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  7. Hi… ive also had a problem with slow boot time and use another guide that did a bit different approach.

    main thing is, that this will only work for laptops with long boot-time problems.
    its something with a bug that makes ubuntu look for too many network cards, thus the long boot.

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  8. Hello i am having trouble finding the network interfaces file can anyone help and what exactly do i do when iget there

    HELP

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  9. OK explain this as you would to a complete newbie.

    When i run this in the console it tells me:

    E325: ATTENTION
    Found a swap file by the name “/etc/network/.interfaces.swp”
    owned by: root dated: Wed Jun 13 17:09:59 2007
    file name: /etc/network/interfaces
    modified: YES
    user name: root host name: kevin-laptop
    process ID: 5444
    While opening file “/etc/network/interfaces”
    dated: Sat Jun 2 17:42:38 2007

    then if i say replace or restore or any option, once i get into the file, every keypress brings up a strange character, not the one I push. Trying to navigate to this file in GNOME and editing it from there brings up rights issues. ANyone want to save my wall from another forehead mark?

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  10. Hi I am really a newby in the linux world. I was trying to edit the ‘/etc/network/interfaces’, using the command ‘vi /etc/network/interfaces’. I can make the changes but unfortunately I do not know how to save and exit from the file afterwards. Any Help?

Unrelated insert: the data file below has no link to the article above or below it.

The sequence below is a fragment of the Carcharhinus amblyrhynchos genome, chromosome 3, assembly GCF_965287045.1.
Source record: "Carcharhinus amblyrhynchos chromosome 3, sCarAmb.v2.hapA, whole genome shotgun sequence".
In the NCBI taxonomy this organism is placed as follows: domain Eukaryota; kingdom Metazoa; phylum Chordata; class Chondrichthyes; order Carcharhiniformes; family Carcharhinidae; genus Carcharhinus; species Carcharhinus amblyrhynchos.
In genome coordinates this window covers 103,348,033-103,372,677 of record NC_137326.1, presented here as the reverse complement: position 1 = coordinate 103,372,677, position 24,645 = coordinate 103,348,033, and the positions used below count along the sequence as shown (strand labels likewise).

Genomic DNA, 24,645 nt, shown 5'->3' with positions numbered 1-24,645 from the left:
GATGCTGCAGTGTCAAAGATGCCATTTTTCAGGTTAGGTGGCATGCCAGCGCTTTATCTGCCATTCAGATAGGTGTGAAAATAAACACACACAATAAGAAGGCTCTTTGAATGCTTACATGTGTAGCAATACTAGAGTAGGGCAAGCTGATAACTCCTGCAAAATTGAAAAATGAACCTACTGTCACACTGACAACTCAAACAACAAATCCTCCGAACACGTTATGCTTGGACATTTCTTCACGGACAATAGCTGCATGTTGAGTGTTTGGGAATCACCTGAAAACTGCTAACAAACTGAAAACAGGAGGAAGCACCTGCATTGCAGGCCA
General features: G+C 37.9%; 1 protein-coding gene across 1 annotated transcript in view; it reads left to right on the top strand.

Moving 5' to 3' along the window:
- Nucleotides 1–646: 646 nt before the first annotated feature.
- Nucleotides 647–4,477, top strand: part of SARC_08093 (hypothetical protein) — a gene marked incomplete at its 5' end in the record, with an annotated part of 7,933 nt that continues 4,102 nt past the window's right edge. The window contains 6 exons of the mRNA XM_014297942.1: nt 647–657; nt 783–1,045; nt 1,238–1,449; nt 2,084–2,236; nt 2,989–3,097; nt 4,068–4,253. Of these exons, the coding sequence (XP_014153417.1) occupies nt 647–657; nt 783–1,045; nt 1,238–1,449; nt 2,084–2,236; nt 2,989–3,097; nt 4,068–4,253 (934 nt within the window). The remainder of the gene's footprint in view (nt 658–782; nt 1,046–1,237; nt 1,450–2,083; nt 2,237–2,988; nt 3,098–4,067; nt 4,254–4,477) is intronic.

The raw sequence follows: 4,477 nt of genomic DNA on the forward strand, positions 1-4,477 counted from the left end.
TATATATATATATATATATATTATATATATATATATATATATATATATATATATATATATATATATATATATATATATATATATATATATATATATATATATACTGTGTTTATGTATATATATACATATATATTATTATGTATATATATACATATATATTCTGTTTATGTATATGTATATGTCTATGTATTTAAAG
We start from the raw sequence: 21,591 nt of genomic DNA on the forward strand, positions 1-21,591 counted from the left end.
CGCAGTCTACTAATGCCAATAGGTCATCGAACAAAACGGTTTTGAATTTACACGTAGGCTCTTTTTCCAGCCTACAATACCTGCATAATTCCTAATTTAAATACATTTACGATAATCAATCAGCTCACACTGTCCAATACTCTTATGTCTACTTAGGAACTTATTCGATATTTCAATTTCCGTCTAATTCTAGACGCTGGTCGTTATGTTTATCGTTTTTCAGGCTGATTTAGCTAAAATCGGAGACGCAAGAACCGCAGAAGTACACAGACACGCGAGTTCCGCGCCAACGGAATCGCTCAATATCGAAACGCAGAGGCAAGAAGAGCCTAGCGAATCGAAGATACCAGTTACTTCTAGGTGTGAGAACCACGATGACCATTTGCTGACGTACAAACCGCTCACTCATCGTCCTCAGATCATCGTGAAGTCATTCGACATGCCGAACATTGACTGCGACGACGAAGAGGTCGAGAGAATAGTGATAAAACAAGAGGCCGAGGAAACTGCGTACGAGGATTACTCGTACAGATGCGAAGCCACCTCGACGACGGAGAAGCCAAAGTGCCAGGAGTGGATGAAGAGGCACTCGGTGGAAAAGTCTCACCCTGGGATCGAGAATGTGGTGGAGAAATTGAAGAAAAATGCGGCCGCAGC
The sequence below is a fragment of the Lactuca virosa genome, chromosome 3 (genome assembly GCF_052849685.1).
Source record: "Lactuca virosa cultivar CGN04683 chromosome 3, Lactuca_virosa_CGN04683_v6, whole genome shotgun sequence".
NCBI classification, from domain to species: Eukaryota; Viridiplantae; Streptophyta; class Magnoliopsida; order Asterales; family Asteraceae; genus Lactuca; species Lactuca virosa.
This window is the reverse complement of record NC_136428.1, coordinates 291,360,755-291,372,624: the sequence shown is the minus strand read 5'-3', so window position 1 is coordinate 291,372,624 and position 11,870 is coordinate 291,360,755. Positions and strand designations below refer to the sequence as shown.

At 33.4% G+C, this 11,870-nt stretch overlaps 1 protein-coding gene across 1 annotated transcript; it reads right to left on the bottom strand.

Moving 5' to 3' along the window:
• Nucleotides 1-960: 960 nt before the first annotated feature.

Thanks

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  11. Works wonders! I may put this on Launchpad as a bug, because it’s as if NetworkManager just got dropped into the system, if you know what I mean.

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  12. IMHO, the real lesson here is that all the network cards (wired and wireless) not in used should be commented out.

    In the example from the article, all network cards are set to “dhcp”. This means that the system will try to obtain an IP address for ALL the cards listed until timed out, causing a long delay when booting.

    Sometime ago, I discovered this when I was observing the boot process in the console mode and noticed a long delay when the system was trying to obtain an IP address for the 2nd Ethernet port on the motherboard, which is not connected to an Ethernet cable. I went in and commented out (basically disabled the port) and rebooted. Voila! The system skipped the 2nd Ethernet port and before I knew it, I was at the logon screen.

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  13. @admin, pedro: Never use :wq! to exit a vi(m) session. If you’ve opened the file read-only by accident (e.g. forgot to type sudo or something), or if there’s an error saving your changes, you’ll never know, because appending the ! makes vi quit no matter what. Instead, use just :wq or type ZZ. Neither of these options will exit if there’s a problem, so you won’t lose all your work.